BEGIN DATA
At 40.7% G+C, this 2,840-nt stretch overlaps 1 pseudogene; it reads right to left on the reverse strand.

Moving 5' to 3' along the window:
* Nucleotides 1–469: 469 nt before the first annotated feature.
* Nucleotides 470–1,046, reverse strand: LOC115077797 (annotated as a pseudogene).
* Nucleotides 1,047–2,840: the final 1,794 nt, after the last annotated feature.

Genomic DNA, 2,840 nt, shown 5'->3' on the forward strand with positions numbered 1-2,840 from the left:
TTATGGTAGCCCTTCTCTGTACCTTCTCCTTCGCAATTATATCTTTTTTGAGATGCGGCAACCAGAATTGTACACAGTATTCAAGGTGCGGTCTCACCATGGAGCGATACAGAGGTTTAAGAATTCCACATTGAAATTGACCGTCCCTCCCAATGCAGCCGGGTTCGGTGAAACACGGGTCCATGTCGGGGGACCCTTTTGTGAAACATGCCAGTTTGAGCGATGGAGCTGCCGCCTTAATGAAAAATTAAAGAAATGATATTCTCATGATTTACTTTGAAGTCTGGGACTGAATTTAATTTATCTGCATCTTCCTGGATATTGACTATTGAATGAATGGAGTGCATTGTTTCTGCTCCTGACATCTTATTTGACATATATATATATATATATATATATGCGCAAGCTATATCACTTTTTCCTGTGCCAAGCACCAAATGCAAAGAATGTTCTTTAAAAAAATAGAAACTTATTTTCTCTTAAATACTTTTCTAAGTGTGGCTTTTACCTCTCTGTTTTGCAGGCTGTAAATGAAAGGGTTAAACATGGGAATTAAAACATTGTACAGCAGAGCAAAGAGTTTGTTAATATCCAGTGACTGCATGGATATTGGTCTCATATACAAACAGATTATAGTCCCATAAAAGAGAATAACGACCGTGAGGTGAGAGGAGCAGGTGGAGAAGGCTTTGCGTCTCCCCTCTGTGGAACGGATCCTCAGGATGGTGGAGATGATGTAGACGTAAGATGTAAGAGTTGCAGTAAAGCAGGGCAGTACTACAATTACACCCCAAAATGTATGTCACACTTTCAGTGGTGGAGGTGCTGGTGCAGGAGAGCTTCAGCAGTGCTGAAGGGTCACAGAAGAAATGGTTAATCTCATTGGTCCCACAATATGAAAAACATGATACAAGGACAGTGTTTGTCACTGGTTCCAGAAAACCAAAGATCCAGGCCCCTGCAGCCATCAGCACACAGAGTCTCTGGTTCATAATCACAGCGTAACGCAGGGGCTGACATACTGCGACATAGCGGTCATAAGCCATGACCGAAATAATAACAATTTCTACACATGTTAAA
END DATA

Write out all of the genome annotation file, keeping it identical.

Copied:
At 40.7% G+C, this 2,840-nt stretch overlaps 1 pseudogene; it reads right to left on the reverse strand.

Moving 5' to 3' along the window:
* Nucleotides 1–469: 469 nt before the first annotated feature.
* Nucleotides 470–1,046, reverse strand: LOC115077797 (annotated as a pseudogene).
* Nucleotides 1,047–2,840: the final 1,794 nt, after the last annotated feature.

Genomic DNA, 2,840 nt, shown 5'->3' on the forward strand with positions numbered 1-2,840 from the left:
TTATGGTAGCCCTTCTCTGTACCTTCTCCTTCGCAATTATATCTTTTTTGAGATGCGGCAACCAGAATTGTACACAGTATTCAAGGTGCGGTCTCACCATGGAGCGATACAGAGGTTTAAGAATTCCACATTGAAATTGACCGTCCCTCCCAATGCAGCCGGGTTCGGTGAAACACGGGTCCATGTCGGGGGACCCTTTTGTGAAACATGCCAGTTTGAGCGATGGAGCTGCCGCCTTAATGAAAAATTAAAGAAATGATATTCTCATGATTTACTTTGAAGTCTGGGACTGAATTTAATTTATCTGCATCTTCCTGGATATTGACTATTGAATGAATGGAGTGCATTGTTTCTGCTCCTGACATCTTATTTGACATATATATATATATATATATATATGCGCAAGCTATATCACTTTTTCCTGTGCCAAGCACCAAATGCAAAGAATGTTCTTTAAAAAAATAGAAACTTATTTTCTCTTAAATACTTTTCTAAGTGTGGCTTTTACCTCTCTGTTTTGCAGGCTGTAAATGAAAGGGTTAAACATGGGAATTAAAACATTGTACAGCAGAGCAAAGAGTTTGTTAATATCCAGTGACTGCATGGATATTGGTCTCATATACAAACAGATTATAGTCCCATAAAAGAGAATAACGACCGTGAGGTGAGAGGAGCAGGTGGAGAAGGCTTTGCGTCTCCCCTCTGTGGAACGGATCCTCAGGATGGTGGAGATGATGTAGACGTAAGATGTAAGAGTTGCAGTAAAGCAGGGCAGTACTACAATTACACCCCAAAATGTATGTCACACTTTCAGTGGTGGAGGTGCTGGTGCAGGAGAGCTTCAGCAGTGCTGAAGGGTCACAGAAGAAATGGTTAATCTCATTGGTCCCACAATATGAAAAACATGATACAAGGACAGTGTTTGTCACTGGTTCCAGAAAACCAAAGATCCAGGCCCCTGCAGCCATCAGCACACAGAGTCTCTGGTTCATAATCACAGCGTAACGCAGGGGCTGACATACTGCGACATAGCGGTCATAAGCCATGACCGAAATAATAACAATTTCTACACATGTTAAA